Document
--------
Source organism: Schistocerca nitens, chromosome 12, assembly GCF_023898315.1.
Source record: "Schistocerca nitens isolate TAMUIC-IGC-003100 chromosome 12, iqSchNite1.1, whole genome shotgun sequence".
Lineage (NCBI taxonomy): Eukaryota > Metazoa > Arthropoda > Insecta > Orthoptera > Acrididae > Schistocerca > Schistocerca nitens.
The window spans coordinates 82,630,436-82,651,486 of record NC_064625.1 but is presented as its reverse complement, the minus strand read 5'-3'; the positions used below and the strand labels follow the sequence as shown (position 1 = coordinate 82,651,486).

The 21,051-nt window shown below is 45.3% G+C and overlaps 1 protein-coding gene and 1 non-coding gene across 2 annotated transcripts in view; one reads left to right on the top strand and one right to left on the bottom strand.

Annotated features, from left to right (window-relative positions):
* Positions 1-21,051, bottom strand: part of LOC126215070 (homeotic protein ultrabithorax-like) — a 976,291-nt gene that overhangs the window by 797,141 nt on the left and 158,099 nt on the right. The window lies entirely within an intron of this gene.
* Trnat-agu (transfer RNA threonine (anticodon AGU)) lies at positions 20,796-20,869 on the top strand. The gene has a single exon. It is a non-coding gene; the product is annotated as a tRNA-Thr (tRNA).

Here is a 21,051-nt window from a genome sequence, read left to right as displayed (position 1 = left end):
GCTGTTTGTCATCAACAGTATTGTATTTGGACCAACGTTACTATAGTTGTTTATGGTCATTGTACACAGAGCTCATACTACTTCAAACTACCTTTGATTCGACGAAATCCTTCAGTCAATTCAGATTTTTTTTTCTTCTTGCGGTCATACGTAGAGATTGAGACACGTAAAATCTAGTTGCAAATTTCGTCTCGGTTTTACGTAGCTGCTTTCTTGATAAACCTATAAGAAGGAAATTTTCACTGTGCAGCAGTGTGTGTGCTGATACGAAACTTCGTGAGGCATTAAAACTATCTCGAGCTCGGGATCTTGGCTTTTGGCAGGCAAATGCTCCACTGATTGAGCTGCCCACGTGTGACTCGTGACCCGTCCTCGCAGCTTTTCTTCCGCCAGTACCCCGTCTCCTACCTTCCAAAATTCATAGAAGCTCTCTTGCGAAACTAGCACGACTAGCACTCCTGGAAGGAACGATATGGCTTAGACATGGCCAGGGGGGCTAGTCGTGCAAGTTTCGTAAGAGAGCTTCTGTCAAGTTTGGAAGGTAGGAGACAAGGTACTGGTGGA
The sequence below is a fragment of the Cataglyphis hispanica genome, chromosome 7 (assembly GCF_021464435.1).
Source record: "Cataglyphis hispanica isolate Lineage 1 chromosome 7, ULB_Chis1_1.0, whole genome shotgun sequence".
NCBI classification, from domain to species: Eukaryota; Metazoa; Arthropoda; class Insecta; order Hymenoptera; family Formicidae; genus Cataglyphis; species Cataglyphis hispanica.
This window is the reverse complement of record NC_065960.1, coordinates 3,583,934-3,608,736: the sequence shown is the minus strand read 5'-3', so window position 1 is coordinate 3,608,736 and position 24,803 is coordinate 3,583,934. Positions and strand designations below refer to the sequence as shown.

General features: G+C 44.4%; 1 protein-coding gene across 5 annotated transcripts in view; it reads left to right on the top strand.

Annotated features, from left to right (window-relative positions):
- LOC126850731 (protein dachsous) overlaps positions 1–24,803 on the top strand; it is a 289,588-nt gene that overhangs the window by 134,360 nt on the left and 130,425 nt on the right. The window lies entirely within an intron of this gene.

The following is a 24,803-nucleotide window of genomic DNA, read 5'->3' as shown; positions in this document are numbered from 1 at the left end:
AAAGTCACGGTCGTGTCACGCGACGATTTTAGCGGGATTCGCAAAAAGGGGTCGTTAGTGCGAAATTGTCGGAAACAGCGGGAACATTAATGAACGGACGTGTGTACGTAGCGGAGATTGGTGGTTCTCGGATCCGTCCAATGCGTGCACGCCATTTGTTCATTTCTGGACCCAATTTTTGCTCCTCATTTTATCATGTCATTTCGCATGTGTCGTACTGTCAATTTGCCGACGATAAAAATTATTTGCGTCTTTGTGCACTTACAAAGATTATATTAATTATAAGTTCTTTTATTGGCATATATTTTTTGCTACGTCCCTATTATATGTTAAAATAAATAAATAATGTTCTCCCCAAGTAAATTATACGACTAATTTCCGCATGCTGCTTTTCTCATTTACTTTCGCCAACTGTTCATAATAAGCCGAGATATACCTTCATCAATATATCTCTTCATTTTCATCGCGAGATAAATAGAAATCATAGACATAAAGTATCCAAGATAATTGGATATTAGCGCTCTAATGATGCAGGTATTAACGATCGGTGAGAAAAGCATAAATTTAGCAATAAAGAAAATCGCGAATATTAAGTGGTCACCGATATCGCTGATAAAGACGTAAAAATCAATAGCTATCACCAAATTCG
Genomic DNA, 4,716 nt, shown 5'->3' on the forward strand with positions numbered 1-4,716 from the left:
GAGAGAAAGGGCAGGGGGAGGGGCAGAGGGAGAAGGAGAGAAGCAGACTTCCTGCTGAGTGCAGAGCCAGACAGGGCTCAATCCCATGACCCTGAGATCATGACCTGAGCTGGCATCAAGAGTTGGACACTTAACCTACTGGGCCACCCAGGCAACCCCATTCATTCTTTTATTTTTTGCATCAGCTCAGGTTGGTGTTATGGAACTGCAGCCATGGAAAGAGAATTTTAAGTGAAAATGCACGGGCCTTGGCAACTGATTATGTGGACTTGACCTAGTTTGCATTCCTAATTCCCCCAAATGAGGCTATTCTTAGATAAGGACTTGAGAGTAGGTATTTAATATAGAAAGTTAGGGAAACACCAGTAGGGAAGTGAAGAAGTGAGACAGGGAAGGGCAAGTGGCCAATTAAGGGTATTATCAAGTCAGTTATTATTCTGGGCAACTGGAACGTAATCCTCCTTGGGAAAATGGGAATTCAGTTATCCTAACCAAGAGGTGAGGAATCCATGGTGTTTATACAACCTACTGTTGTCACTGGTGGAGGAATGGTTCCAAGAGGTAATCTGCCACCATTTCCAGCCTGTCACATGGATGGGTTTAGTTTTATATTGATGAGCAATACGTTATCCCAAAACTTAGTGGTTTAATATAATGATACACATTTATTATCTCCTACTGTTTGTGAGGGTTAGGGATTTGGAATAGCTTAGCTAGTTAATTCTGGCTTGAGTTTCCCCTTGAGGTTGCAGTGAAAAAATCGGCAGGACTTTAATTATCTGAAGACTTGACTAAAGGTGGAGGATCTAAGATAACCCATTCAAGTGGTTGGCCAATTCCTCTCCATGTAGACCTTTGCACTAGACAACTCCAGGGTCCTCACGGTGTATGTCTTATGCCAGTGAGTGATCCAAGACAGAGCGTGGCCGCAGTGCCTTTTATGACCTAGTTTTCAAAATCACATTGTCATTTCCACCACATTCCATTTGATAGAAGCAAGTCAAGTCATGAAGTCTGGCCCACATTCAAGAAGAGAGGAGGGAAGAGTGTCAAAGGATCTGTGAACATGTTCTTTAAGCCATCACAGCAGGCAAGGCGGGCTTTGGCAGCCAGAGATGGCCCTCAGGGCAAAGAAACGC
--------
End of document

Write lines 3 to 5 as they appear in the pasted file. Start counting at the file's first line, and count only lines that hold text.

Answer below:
Lineage (NCBI taxonomy): Eukaryota > Metazoa > Arthropoda > Insecta > Orthoptera > Acrididae > Schistocerca > Schistocerca nitens.
The window spans coordinates 82,630,436-82,651,486 of record NC_064625.1 but is presented as its reverse complement, the minus strand read 5'-3'; the positions used below and the strand labels follow the sequence as shown (position 1 = coordinate 82,651,486).

The 21,051-nt window shown below is 45.3% G+C and overlaps 1 protein-coding gene and 1 non-coding gene across 2 annotated transcripts in view; one reads left to right on the top strand and one right to left on the bottom strand.